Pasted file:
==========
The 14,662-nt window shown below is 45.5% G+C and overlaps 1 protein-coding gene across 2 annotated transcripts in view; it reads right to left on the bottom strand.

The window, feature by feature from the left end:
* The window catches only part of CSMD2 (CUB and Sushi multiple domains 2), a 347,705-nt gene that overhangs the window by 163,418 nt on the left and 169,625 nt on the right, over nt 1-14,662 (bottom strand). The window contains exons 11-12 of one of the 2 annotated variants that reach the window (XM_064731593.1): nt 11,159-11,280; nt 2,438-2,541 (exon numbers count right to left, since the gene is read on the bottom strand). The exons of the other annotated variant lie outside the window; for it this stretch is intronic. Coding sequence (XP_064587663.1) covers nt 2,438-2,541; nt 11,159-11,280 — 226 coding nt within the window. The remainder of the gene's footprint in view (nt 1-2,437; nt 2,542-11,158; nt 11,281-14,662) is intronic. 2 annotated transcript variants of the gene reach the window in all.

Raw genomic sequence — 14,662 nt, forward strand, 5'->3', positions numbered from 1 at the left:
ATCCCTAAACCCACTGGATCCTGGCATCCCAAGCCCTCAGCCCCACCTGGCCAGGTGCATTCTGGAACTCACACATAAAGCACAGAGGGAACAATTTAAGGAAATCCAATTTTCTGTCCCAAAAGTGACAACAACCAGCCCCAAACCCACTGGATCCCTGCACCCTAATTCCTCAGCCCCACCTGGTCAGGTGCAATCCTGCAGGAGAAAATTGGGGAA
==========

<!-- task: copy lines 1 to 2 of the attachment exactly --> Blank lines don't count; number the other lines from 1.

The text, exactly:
The 14,662-nt window shown below is 45.5% G+C and overlaps 1 protein-coding gene across 2 annotated transcripts in view; it reads right to left on the bottom strand.

The window, feature by feature from the left end: